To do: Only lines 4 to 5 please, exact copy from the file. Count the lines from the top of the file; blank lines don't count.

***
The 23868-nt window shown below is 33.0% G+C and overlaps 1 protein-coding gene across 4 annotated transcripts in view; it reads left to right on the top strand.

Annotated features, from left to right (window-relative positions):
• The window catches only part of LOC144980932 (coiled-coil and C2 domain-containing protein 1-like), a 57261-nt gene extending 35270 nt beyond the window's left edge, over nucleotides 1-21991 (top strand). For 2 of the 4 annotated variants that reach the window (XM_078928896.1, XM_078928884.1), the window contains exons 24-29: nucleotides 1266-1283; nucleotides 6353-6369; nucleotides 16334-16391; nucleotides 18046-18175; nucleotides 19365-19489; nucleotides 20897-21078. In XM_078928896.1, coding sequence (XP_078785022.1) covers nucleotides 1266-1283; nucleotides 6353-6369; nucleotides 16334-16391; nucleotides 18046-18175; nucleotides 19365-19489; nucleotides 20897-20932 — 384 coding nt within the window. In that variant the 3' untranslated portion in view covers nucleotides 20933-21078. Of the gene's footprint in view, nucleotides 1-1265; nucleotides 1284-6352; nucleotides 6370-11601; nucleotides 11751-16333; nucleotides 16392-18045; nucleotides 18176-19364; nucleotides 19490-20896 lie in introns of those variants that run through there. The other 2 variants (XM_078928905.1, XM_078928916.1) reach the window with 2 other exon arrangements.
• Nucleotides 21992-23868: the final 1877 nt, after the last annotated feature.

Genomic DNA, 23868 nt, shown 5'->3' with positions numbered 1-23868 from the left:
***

• Nucleotides 21992-23868: the final 1877 nt, after the last annotated feature.

Genomic DNA, 23868 nt, shown 5'->3' with positions numbered 1-23868 from the left: